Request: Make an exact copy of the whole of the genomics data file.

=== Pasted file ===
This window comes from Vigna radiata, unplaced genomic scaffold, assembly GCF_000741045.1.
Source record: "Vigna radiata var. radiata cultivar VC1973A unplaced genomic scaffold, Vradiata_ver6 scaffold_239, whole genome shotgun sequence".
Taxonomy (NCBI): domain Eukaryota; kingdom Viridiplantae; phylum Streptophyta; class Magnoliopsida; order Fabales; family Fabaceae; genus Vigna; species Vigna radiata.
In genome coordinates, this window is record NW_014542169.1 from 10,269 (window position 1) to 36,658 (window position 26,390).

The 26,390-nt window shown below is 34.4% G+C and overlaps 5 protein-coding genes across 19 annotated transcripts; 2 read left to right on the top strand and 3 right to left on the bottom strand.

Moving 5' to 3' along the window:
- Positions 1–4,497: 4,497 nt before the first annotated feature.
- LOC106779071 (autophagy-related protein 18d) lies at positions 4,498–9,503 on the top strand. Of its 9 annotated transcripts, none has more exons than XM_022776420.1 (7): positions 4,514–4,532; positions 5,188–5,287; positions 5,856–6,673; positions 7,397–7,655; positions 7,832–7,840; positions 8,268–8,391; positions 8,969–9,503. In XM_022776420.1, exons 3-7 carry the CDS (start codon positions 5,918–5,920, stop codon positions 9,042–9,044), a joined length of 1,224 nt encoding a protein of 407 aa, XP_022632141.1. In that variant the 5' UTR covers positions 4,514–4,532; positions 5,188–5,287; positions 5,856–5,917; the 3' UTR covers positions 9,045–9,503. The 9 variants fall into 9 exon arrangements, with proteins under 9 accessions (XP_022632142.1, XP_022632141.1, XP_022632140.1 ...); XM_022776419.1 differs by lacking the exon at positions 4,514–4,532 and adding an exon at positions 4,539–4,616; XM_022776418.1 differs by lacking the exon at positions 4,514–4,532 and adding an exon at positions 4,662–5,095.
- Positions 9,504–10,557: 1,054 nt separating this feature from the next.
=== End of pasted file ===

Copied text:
This window comes from Vigna radiata, unplaced genomic scaffold, assembly GCF_000741045.1.
Source record: "Vigna radiata var. radiata cultivar VC1973A unplaced genomic scaffold, Vradiata_ver6 scaffold_239, whole genome shotgun sequence".
Taxonomy (NCBI): domain Eukaryota; kingdom Viridiplantae; phylum Streptophyta; class Magnoliopsida; order Fabales; family Fabaceae; genus Vigna; species Vigna radiata.
In genome coordinates, this window is record NW_014542169.1 from 10,269 (window position 1) to 36,658 (window position 26,390).

The 26,390-nt window shown below is 34.4% G+C and overlaps 5 protein-coding genes across 19 annotated transcripts; 2 read left to right on the top strand and 3 right to left on the bottom strand.

Moving 5' to 3' along the window:
- Positions 1–4,497: 4,497 nt before the first annotated feature.
- LOC106779071 (autophagy-related protein 18d) lies at positions 4,498–9,503 on the top strand. Of its 9 annotated transcripts, none has more exons than XM_022776420.1 (7): positions 4,514–4,532; positions 5,188–5,287; positions 5,856–6,673; positions 7,397–7,655; positions 7,832–7,840; positions 8,268–8,391; positions 8,969–9,503. In XM_022776420.1, exons 3-7 carry the CDS (start codon positions 5,918–5,920, stop codon positions 9,042–9,044), a joined length of 1,224 nt encoding a protein of 407 aa, XP_022632141.1. In that variant the 5' UTR covers positions 4,514–4,532; positions 5,188–5,287; positions 5,856–5,917; the 3' UTR covers positions 9,045–9,503. The 9 variants fall into 9 exon arrangements, with proteins under 9 accessions (XP_022632142.1, XP_022632141.1, XP_022632140.1 ...); XM_022776419.1 differs by lacking the exon at positions 4,514–4,532 and adding an exon at positions 4,539–4,616; XM_022776418.1 differs by lacking the exon at positions 4,514–4,532 and adding an exon at positions 4,662–5,095.
- Positions 9,504–10,557: 1,054 nt separating this feature from the next.